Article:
Donald Trump Will Celebrate Friendship With Australia's PM, Despite Having 'Worst Call' on the Phone

President Donald Trump is set to welcome the leader of Australia to celebrate their countries’ “mateship” despite their personal relationship getting to an infamously rocky start.

Trump reportedly ended his first call with Prime Minister Malcolm Turnbull after only 25 minutes after raging about a migration deal and telling Turnbull “this is the worst call by far” he had that day in February 2016. The then-newly inaugurated U.S. president had spoken to several world leaders and in a call with Turnbull, intended to last an hour, expressed his outrage that he was expected to honor a deal made by his predecessor to accept 1,250 refugees. Trump has since decided to honor the deal.

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The two leaders will now meet again to mark 100 years of “mateship” across the Pacific between the two nations, which began their alliance in the final year of the First World War.

"President Trump looks forward to further enhancing our partnership and alliance, and demonstrating our shared commitment to the democratic values that underpin peace and prosperity around the world," White House spokeswoman Sarah Huckabee Sanders said in a statement.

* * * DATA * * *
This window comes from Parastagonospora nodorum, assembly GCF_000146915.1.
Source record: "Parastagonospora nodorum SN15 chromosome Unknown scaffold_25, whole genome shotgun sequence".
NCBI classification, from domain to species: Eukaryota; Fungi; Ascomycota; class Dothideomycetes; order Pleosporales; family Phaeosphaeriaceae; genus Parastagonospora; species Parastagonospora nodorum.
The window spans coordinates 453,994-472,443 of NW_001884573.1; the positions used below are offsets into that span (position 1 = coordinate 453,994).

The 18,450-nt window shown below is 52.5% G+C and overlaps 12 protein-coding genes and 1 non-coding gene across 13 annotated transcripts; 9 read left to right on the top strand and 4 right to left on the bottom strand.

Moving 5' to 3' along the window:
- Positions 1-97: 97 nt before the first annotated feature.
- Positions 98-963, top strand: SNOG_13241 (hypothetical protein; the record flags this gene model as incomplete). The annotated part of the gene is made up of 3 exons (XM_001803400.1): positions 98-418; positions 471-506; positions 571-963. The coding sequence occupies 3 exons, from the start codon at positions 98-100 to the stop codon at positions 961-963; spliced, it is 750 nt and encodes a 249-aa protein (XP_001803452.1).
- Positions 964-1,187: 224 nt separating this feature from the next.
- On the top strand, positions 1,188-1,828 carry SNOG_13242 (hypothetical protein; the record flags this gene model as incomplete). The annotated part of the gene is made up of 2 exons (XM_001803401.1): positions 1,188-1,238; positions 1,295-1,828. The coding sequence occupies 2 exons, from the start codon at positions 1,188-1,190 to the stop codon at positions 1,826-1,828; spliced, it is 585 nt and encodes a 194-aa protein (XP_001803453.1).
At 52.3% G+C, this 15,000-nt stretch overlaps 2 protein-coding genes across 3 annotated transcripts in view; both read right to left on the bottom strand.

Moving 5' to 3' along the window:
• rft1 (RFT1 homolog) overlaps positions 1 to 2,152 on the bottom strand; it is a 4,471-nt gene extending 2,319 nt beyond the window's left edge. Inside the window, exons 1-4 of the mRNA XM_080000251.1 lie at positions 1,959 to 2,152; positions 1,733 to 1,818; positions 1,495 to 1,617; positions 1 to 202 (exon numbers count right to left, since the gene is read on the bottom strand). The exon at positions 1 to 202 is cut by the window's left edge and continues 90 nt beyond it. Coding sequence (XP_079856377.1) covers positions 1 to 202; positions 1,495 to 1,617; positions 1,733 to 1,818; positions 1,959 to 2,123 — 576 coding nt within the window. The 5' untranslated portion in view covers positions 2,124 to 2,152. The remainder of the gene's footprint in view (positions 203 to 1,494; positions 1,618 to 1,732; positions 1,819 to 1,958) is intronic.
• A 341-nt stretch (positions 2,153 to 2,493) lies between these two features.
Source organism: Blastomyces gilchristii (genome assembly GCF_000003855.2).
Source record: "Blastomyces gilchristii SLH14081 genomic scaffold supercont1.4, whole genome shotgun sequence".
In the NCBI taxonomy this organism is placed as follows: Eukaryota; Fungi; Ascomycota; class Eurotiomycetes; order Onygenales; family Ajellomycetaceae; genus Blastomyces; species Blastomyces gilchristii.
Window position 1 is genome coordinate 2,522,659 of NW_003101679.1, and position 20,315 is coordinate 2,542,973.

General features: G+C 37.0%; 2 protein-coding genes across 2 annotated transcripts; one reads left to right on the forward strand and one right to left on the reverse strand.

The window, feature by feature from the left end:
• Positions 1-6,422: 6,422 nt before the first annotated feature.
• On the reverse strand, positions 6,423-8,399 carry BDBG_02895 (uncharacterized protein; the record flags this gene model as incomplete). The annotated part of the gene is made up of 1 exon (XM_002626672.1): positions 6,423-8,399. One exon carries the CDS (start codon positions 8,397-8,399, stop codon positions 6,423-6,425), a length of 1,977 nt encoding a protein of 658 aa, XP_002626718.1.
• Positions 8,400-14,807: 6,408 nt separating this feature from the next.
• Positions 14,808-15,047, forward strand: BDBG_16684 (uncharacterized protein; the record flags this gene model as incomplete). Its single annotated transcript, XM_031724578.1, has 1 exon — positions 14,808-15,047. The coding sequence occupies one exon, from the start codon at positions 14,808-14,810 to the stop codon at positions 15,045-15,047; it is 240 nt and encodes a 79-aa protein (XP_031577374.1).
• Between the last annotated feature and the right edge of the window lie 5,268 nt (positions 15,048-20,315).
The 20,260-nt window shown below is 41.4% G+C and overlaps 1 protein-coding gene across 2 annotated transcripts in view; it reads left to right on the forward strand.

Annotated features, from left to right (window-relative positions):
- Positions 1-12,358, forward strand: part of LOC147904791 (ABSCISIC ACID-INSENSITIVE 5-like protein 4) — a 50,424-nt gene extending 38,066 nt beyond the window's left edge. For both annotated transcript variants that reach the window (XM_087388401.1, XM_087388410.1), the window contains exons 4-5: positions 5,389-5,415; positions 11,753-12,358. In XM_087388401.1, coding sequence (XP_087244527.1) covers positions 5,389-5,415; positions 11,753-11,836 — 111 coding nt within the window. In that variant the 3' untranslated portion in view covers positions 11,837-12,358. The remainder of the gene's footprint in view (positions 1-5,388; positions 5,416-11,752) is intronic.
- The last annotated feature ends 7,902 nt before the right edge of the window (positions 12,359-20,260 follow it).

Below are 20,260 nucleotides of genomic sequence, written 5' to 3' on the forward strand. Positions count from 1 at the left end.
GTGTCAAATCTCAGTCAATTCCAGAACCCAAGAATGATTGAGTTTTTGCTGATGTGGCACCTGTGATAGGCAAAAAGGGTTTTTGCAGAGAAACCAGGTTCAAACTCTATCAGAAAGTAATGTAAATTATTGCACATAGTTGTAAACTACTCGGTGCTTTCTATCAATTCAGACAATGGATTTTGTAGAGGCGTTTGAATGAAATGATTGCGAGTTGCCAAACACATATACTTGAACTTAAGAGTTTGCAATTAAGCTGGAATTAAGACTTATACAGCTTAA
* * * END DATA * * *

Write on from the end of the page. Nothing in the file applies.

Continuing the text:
"The leaders will celebrate 100 years of mateship through war, peace, and prosperity, charting the course for the coming century of partnership." she added, according to CNN. Turnbull’s visit is meant to take place on February 23.

02_02_Trump_Turnbull Japan's Prime Minister Shinzo Abe (L), US President Donald Trump (C) and Australia Prime Minister Malcolm Turnbull attend a trilateral meeting during the opening ceremony of the 31st Association of South East Asian Nations (ASEAN) Summit in Manila on November 13, 2017. Trump and Turnbull have scheduled another meeting in Washington this month. Jim Watson/AFP/Getty Images

In the aftermath of their tumultuous first conversation, Trump lambasted an agreement made by President Barack Obama that the U.S. would accept some 1,250 unsuccessful asylum seekers from Australian detention centers. Trump tweeted: “Do you believe it? The Obama Administration agreed to take thousands of illegal immigrants from Australia. Why? I will study this dumb deal!”

The pair appeared to have patched things up when they met in May, but only a month later, audio and video of Turnbull impersonating Trump was leaked to Australia’s Channel 9.

"It was beautiful,” Turnbull is recorded as saying. “It was the most beautiful putting-me-at-ease ever," he added, mimicking the U.S. leader’s hand gestures and his tendency to repeat short superlatives.

"The Donald and I, we are winning and winning in the polls. We are winning so much, we are winning, we are winning like we have never won before," he added.

The Australian leader eventually played down the incident, saying that it was intended as a “good humoured roast” in which he meant to mostly poke fun at himself.